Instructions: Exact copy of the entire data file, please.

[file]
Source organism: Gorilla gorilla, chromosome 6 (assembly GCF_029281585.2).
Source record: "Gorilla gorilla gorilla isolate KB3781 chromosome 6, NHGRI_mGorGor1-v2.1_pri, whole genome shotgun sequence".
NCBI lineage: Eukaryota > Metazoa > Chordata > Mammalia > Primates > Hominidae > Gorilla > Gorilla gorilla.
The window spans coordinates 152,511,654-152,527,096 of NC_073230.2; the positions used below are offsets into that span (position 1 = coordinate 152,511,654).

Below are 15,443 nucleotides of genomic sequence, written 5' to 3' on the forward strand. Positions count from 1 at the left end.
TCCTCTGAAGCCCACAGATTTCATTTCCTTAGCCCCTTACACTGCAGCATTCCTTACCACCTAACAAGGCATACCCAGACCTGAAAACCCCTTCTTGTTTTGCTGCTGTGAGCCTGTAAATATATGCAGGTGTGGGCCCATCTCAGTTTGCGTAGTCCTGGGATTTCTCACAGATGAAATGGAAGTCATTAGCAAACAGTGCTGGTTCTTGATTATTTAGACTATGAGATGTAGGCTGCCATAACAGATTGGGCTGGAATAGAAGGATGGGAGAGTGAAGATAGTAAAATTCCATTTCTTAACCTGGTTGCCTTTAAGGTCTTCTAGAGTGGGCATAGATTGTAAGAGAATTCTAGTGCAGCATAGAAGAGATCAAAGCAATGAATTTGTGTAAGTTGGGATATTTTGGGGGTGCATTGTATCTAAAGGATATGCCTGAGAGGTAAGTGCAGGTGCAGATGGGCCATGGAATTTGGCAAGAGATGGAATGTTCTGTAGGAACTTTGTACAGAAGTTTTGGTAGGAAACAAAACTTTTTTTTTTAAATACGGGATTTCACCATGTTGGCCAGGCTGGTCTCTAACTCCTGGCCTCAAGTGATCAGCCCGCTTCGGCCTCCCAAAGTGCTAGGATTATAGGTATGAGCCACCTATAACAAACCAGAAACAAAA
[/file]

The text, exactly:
Source organism: Gorilla gorilla, chromosome 6 (assembly GCF_029281585.2).
Source record: "Gorilla gorilla gorilla isolate KB3781 chromosome 6, NHGRI_mGorGor1-v2.1_pri, whole genome shotgun sequence".
NCBI lineage: Eukaryota > Metazoa > Chordata > Mammalia > Primates > Hominidae > Gorilla > Gorilla gorilla.
The window spans coordinates 152,511,654-152,527,096 of NC_073230.2; the positions used below are offsets into that span (position 1 = coordinate 152,511,654).

Below are 15,443 nucleotides of genomic sequence, written 5' to 3' on the forward strand. Positions count from 1 at the left end.
TCCTCTGAAGCCCACAGATTTCATTTCCTTAGCCCCTTACACTGCAGCATTCCTTACCACCTAACAAGGCATACCCAGACCTGAAAACCCCTTCTTGTTTTGCTGCTGTGAGCCTGTAAATATATGCAGGTGTGGGCCCATCTCAGTTTGCGTAGTCCTGGGATTTCTCACAGATGAAATGGAAGTCATTAGCAAACAGTGCTGGTTCTTGATTATTTAGACTATGAGATGTAGGCTGCCATAACAGATTGGGCTGGAATAGAAGGATGGGAGAGTGAAGATAGTAAAATTCCATTTCTTAACCTGGTTGCCTTTAAGGTCTTCTAGAGTGGGCATAGATTGTAAGAGAATTCTAGTGCAGCATAGAAGAGATCAAAGCAATGAATTTGTGTAAGTTGGGATATTTTGGGGGTGCATTGTATCTAAAGGATATGCCTGAGAGGTAAGTGCAGGTGCAGATGGGCCATGGAATTTGGCAAGAGATGGAATGTTCTGTAGGAACTTTGTACAGAAGTTTTGGTAGGAAACAAAACTTTTTTTTTTAAATACGGGATTTCACCATGTTGGCCAGGCTGGTCTCTAACTCCTGGCCTCAAGTGATCAGCCCGCTTCGGCCTCCCAAAGTGCTAGGATTATAGGTATGAGCCACCTATAACAAACCAGAAACAAAA